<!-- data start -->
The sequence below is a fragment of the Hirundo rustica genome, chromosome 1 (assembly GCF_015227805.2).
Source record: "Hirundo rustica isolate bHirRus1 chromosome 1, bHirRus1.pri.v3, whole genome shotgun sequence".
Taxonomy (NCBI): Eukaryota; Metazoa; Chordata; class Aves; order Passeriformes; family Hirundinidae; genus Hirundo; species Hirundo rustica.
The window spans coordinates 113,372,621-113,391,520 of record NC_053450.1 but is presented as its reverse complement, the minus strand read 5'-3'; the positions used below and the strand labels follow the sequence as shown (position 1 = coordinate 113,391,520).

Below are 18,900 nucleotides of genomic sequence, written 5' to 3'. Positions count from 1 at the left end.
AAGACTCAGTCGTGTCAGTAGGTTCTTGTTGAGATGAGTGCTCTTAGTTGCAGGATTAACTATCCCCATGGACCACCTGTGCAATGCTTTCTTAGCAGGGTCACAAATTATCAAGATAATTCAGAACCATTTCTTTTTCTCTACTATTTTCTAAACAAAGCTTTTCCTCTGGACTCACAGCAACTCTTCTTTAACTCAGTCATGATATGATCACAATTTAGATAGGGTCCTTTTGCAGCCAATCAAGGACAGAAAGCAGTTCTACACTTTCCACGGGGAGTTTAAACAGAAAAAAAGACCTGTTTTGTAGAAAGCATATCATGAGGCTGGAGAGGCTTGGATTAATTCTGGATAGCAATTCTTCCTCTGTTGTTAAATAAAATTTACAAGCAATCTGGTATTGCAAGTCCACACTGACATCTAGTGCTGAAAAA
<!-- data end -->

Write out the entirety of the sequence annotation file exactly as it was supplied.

The sequence below is a fragment of the Hirundo rustica genome, chromosome 1 (assembly GCF_015227805.2).
Source record: "Hirundo rustica isolate bHirRus1 chromosome 1, bHirRus1.pri.v3, whole genome shotgun sequence".
Taxonomy (NCBI): Eukaryota; Metazoa; Chordata; class Aves; order Passeriformes; family Hirundinidae; genus Hirundo; species Hirundo rustica.
The window spans coordinates 113,372,621-113,391,520 of record NC_053450.1 but is presented as its reverse complement, the minus strand read 5'-3'; the positions used below and the strand labels follow the sequence as shown (position 1 = coordinate 113,391,520).

Below are 18,900 nucleotides of genomic sequence, written 5' to 3'. Positions count from 1 at the left end.
AAGACTCAGTCGTGTCAGTAGGTTCTTGTTGAGATGAGTGCTCTTAGTTGCAGGATTAACTATCCCCATGGACCACCTGTGCAATGCTTTCTTAGCAGGGTCACAAATTATCAAGATAATTCAGAACCATTTCTTTTTCTCTACTATTTTCTAAACAAAGCTTTTCCTCTGGACTCACAGCAACTCTTCTTTAACTCAGTCATGATATGATCACAATTTAGATAGGGTCCTTTTGCAGCCAATCAAGGACAGAAAGCAGTTCTACACTTTCCACGGGGAGTTTAAACAGAAAAAAAGACCTGTTTTGTAGAAAGCATATCATGAGGCTGGAGAGGCTTGGATTAATTCTGGATAGCAATTCTTCCTCTGTTGTTAAATAAAATTTACAAGCAATCTGGTATTGCAAGTCCACACTGACATCTAGTGCTGAAAAA